There are so many important things to blog about. Cake, chickens, and shooting, for instance. But the big topic of the moment is Europe and the UK veto of the latest treaty change.
Looking at the polls, I’m obviously part of an overwhelming majority of opinion. 62% in favour of the veto, only 19% against. And this in spite of the grief-stricken ululations from the BBC and The Grauniad.
Examined coolly, any individual’s involvement in the political process is almost vanishingly tiny. Still, like most people, I take my right to vote very seriously. Most of us genuinely ponder the issues of the day, and turn out to cast our vote accordingly.
My one exception is the European Parliamentary election, where I routinely spoil my paper. Why? Because I feel disenfranchised by the voting system. My influence isn’t merely small, it’s effectively zero. The offer is to cast a vote for a “party list” which then goes through some opaque process of proportional representation and a bunch of grey men, all named Buggins, get to take their turn in a European Parliament. The UK has 72 out of 785 MEPs. As if this wasn’t detached enough, the European Parliament has to work in conjunction with (read “dictated to by”) the Council of the European Union. The Council appears to be populated by the political aristocracy of Europe, the von Buggins and de Buggins of the wealthy and well-connected.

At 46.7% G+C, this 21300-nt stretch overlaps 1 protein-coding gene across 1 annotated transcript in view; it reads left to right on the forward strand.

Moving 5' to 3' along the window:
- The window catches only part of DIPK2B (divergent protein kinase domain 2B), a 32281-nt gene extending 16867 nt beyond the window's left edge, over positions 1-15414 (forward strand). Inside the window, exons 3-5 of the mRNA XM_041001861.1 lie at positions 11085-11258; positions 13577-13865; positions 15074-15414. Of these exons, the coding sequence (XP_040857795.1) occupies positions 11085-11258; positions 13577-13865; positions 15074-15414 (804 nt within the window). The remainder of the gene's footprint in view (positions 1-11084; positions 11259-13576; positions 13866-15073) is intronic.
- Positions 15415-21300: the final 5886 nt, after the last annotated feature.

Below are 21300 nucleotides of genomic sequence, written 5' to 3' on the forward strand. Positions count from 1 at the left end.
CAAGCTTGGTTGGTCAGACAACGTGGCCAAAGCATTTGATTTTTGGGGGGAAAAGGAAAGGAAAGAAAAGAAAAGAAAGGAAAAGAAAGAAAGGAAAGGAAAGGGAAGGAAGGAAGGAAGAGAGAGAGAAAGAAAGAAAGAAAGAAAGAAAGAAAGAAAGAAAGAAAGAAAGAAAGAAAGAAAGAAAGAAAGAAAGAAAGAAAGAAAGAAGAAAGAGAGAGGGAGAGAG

This seems to me to be profoundly undemocratic. I have no practical say in this high tax, high subsidy, high regulation Euro-world. But the results do affect me quite directly. The rising tax burden, the grossly offensive way in which the tax revenues are wasted, and the pervasive petty regulations that threaten to criminalise every one of us, all of these contribute to a vague sense of oppression.
Goodness knows, the UK veto of the recent budgetary proposals is a small enough gesture, but I feel that today that oppression sits a little lighter on my shoulders. Freedom is indeed good.